[Federal Register Volume 77, Number 84 (Tuesday, May 1, 2012)]
[Notices]
[Pages 25740-25741]
From the Federal Register Online via the Government Printing Office [www.gpo.gov]
[FR Doc No: 2012-10494]


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DEPARTMENT OF THE INTERIOR

National Park Service

[2253-665]


Notice of Inventory Completion: Yale Peabody Museum of Natural 
History, New Haven, CT

AGENCY: National Park Service, Interior.

ACTION: Notice.

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SUMMARY: The Yale Peabody Museum of Natural History has completed an 
inventory of human remains in consultation with the appropriate Indian 
tribes and has determined that there is a cultural affiliation between 
the human remains and present-day Indian tribes. Representatives of any 
Indian tribe that believes itself to be culturally affiliated with the 
human remains may contact the Yale Peabody Museum of Natural History. 
Repatriation of the human remains to the Indian tribes stated below may 
occur if no additional claimants come forward.

DATES: Representatives of any Indian tribe that believes it has a 
cultural affiliation with the human remains should contact the Yale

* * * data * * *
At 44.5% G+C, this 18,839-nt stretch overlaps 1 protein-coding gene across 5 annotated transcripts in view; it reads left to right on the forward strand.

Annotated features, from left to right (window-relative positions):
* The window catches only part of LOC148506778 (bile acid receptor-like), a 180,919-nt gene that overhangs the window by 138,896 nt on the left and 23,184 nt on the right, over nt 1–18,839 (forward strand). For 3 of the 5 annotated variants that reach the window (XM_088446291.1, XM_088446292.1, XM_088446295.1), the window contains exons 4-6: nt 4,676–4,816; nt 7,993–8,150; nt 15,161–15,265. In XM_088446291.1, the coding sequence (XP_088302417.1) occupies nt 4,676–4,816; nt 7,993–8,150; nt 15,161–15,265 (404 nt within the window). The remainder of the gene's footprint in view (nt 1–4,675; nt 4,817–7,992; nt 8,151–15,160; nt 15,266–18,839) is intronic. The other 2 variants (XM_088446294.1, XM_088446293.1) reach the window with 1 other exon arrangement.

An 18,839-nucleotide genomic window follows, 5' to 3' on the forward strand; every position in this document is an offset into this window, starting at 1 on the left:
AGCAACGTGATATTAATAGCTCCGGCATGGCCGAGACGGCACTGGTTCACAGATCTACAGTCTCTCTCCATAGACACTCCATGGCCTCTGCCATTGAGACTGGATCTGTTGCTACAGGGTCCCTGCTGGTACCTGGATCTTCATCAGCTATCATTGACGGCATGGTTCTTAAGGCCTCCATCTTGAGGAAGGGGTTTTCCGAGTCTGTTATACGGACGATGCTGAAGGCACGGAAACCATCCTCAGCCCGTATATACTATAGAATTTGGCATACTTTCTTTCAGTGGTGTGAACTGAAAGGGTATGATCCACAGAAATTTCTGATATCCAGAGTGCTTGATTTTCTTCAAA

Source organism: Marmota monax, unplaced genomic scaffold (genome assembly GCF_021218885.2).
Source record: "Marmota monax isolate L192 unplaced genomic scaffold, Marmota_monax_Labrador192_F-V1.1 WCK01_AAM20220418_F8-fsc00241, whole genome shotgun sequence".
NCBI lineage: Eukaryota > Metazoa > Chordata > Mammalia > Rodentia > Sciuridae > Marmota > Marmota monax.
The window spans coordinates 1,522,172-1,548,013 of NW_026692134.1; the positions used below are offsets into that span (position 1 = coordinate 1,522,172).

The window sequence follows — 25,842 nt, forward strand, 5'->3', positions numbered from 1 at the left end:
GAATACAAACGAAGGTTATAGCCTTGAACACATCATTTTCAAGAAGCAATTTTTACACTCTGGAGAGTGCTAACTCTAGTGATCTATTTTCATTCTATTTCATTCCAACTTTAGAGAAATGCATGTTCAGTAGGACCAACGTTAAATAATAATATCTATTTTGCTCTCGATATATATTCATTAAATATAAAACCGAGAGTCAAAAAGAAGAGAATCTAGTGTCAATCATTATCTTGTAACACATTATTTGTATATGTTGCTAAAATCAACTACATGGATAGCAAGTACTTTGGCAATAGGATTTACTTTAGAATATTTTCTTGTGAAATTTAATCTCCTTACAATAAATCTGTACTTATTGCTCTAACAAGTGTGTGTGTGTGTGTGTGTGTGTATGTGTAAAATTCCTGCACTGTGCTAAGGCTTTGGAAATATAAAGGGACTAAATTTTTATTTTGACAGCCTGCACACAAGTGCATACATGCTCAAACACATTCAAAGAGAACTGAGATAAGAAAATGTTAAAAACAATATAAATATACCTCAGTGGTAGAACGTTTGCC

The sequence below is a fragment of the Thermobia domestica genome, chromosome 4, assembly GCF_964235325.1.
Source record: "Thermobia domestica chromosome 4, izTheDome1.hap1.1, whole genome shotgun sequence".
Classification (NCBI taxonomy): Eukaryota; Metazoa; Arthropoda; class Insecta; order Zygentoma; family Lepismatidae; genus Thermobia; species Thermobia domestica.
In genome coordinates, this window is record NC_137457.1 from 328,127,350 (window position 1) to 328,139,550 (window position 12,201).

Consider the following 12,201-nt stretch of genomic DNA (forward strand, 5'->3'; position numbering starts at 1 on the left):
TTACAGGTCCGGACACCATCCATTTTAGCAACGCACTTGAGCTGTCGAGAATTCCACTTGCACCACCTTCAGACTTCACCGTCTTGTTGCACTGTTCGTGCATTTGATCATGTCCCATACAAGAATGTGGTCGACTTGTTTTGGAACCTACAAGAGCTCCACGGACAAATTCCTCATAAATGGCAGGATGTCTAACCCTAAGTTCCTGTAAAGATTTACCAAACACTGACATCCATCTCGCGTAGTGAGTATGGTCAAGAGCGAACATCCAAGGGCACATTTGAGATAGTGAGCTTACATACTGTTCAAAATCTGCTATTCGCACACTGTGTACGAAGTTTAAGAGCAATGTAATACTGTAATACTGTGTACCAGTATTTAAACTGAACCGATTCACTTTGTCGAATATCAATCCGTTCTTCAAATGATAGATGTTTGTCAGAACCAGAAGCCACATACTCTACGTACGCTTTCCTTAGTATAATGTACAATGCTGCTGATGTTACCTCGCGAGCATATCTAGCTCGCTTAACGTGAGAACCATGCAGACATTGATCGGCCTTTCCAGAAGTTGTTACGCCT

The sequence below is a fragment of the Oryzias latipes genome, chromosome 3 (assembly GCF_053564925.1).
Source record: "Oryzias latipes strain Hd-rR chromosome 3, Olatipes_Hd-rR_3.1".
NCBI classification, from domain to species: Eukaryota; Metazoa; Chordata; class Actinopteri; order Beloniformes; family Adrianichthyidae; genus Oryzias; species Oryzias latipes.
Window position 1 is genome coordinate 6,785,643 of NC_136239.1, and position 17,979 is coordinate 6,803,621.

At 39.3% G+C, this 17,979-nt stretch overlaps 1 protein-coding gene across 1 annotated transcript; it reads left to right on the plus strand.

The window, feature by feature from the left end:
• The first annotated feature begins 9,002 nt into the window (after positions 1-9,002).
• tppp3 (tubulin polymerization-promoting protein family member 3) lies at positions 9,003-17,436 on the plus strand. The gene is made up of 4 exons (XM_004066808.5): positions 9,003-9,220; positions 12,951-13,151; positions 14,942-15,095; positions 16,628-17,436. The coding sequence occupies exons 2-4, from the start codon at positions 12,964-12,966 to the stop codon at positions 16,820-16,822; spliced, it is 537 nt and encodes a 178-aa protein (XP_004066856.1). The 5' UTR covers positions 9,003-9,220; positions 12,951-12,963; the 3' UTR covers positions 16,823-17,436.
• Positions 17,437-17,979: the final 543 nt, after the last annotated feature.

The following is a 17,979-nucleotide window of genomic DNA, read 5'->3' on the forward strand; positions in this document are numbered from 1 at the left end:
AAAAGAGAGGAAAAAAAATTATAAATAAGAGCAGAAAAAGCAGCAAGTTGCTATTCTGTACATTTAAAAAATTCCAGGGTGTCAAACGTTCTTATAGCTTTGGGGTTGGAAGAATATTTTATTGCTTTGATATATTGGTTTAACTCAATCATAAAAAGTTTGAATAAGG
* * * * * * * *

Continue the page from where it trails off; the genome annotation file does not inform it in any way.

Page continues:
Peabody Museum of Natural History at the address below by May 31, 2012.

ADDRESSES: Professor Derek E.G. Briggs, Director, Yale Peabody Museum 
of Natural History, P.O. Box 208118, New Haven, CT 06520-8118, 
telephone (203) 432-3752.

SUPPLEMENTARY INFORMATION: Notice is here given in accordance with the 
Native American Graves Protection and Repatriation Act (NAGPRA), 25 
U.S.C. 3003, of the completion of an inventory of human remains in the 
possession of the Yale Peabody Museum of Natural History. The human 
remains were removed from the John Day River area of Grant County, OR.
    This notice is published as part of the National Park Service's 
administrative responsibilities under NAGPRA, 25 U.S.C. 3003(d)(3). The 
determinations in this notice are the sole responsibility of the 
museum, institution, or Federal agency that has possession of the 
Native American human remains. The National Park Service is not 
responsible for the determinations in this notice.

Consultation

    A detailed assessment of the human remains was made by the Yale 
Peabody Museum of Natural History professional staff in consultation 
with representatives of the Confederated Tribes of the Umatilla Indian 
Reservation, Oregon, and the Confederated Tribes of the Warm Springs 
Reservation of Oregon (hereafter referred to as ``The Tribes'').

History and Description of the Remains

    In 1871, human remains representing, at minimum, one individual 
were removed from the John Day River area in Grant County, OR, by 
Thomas Condon and General Crook. The remains were transferred to the 
Yale Peabody Museum of Natural History in February of 1872. No known 
individuals were identified. No associated funerary objects are 
present.
    Based on the historical records of the recovery of the remains, 
museum catalog records of the remains, the geographic origin of the